• Make getting dressed as easy as possible, with just a couple of choices which are simple to put on and take off, and allowing as much time as needed for dressing.
  • Offer clothing options in solid colors in lieu of patterns that could be confusing, distracting, or visually overstimulating.
  • Take into consideration any timing issues: Is the senior loved one extremely tired and/or agitated at a particular time of day? If so, try incorporating dressing into the time of day when he or she typically feels the most content and calm.
  • Establish if your own feelings are exacerbating the matter in the slightest. For instance, is it a question of embarrassment that is driving the demand for your senior loved one to dress in a certain way?

Keep in mind that wearing a comfy outfit for an added day may be preferred as opposed to the emotional battle involved with forcing a change of clothing. When it truly becomes an issue however, give us a call! Sometimes, a loved one feels more at ease being assisted with personal care needs such as dressing and bathing by a skilled in-home caregiver rather than a family member. Responsive Home Care’s experts are experienced and skilled in helping those with Alzheimer’s disease maintain personal hygiene with kindness and compassion, and they are always available to help.

Give us a call at 954-486-6440 for additional helpful tips or to arrange an in-home consultation for senior home care in Pembroke Pines and all of the surrounding areas.

Best Ways to Manage Alzheimer’s and Dementia Behaviors of Concern

caregiver comforting senior womanAwkwardness. Discomfort. Disbelief. Shame. Each one of these feelings can cycle through a family caregiver’s heart when someone you care about with Alzheimer’s disease showcases disinhibited behaviors, for example:

  • Rude or tactless comments
  • Inappropriate sexual advances or remarks
  • Removal of clothing at improper times
  • And other socially unacceptable actions

The complicated changes that occur to the brain in Alzheimer’s can cause a complete turnaround in an older adult’s personality and behaviors, for example, a formerly genteel grandma suddenly swearing like a sailor. For somebody who is disoriented, uncomfortable, confused, or has essentially forgotten social graces and skills, these behaviors are actually quite common, consequently it’s crucial to know how to best manage them if and when they develop in someone you love.

Responsive Home Care’s Alzheimer’s care specialists recommend trying the following tactics:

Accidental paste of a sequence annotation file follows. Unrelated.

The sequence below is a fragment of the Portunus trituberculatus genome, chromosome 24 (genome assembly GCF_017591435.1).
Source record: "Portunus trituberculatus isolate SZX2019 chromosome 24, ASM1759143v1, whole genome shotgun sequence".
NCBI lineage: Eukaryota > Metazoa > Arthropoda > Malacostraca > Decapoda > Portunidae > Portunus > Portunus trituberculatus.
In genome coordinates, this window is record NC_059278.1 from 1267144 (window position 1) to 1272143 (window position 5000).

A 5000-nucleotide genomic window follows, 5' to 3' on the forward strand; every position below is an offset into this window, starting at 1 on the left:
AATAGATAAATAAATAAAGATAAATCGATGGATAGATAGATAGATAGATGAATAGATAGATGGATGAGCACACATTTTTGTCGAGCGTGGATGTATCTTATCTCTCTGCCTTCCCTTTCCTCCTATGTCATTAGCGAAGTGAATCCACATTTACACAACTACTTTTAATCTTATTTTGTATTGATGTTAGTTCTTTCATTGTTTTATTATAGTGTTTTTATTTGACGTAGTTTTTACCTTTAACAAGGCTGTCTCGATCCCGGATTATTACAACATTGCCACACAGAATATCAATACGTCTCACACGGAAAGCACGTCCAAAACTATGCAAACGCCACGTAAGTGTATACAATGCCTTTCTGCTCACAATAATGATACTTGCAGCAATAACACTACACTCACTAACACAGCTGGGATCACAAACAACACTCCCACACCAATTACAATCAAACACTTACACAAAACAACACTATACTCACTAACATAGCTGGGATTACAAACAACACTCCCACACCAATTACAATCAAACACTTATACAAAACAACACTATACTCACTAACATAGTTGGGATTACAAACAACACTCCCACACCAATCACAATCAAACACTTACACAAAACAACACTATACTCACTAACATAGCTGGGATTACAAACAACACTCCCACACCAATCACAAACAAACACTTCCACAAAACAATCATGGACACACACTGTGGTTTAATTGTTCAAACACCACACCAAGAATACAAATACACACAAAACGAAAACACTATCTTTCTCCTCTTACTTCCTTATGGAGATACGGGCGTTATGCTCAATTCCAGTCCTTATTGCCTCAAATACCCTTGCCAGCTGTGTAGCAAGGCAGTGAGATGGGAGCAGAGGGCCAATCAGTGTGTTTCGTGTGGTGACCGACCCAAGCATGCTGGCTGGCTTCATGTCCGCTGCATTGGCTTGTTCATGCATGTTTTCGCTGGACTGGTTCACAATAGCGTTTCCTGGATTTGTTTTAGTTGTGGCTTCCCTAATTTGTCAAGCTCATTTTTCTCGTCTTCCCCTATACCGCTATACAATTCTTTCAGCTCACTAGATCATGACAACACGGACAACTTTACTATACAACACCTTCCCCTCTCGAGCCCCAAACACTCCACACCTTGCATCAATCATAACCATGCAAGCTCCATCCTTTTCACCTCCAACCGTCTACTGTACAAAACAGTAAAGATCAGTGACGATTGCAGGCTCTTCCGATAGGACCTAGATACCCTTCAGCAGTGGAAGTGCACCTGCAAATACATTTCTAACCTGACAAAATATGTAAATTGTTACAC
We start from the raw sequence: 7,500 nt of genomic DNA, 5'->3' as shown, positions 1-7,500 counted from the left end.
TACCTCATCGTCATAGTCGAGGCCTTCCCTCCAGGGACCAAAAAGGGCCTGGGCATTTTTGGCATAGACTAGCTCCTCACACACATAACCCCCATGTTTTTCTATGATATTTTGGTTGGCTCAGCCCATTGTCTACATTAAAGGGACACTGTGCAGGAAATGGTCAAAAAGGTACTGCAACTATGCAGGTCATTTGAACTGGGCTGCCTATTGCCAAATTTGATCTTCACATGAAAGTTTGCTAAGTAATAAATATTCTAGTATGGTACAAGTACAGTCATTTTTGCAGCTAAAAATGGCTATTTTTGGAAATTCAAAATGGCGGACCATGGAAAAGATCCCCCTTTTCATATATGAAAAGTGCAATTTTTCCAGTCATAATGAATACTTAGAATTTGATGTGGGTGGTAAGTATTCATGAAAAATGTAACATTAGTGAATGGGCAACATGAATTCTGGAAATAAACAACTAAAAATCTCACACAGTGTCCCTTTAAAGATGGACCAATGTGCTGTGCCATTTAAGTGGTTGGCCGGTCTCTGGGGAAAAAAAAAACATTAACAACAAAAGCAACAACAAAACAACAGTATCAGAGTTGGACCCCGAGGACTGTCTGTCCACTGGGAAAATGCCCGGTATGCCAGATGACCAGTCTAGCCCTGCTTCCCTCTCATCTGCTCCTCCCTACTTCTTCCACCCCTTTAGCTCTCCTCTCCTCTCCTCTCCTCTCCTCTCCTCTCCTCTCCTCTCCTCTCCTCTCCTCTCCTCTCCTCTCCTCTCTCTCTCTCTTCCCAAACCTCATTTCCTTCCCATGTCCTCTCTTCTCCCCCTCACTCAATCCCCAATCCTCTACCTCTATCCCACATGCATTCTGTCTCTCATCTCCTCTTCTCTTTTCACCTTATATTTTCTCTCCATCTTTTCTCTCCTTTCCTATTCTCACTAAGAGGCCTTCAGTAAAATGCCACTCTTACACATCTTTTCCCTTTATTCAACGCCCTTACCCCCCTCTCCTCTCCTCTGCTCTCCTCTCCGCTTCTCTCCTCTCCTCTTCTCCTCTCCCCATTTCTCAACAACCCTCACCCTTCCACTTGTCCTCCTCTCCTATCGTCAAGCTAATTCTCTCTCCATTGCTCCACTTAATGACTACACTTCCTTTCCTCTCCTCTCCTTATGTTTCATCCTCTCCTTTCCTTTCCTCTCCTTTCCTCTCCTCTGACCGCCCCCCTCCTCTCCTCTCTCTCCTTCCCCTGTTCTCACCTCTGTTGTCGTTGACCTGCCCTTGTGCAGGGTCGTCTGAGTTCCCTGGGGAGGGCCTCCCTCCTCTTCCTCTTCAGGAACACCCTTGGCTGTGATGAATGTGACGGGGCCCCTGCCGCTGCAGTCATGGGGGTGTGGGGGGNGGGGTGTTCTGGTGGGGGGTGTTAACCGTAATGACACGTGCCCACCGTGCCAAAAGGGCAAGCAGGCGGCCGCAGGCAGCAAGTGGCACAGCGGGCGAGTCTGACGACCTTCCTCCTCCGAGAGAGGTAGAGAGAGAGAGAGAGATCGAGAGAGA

• See if there’s a solvable problem creating the behaviors, such as a physical illness, medication side effects, the need to utilize the rest room, environment-induced anxiety, etc.
  • Remind yourself that the dementia is to blame, and respond patiently and gently, without overreacting or lashing out in anger.
  • Help the senior loved one remain involved in appropriate activities in accordance with his / her particular interests. If the person becomes agitated with a specific activity, switch to something else, or move to a new room in the house or outside when possible.
  • Pay attention to clothing choices if removing clothes at inappropriate times is an issue. If the older adult has been wearing pants without zippers for comfort and ease, you might want to change to something a bit more challenging to remove when out in public, for example.
  • Be certain that each of the individual’s physical needs are met to circumvent problematic behaviors. Maintain a comfy temperature in the house, keep plenty of healthy snacks and drinks handy, and recommend regular physical exercise and movement.
  • Offer proper physical contact often such as hugs, holding the person’s hand, or rubbing his/her back, when welcomed by the senior, communicating reassurance to relieve anxiety.

It is also beneficial to ensure you’ve got enough time for scheduled breaks to tend to your personal self-care needs and ease the stress that is frequently inherent in taking care of a senior loved one with Alzheimer’s disease. Responsive Home Care’s caregivers are thoroughly trained and experienced in effective, compassionate dementia care, and are here for you with as much or as little respite care as necessary. Call us at 954-486-6440 for additional helpful resources as well as to schedule a free of charge in-home consultation for more information about how we can help.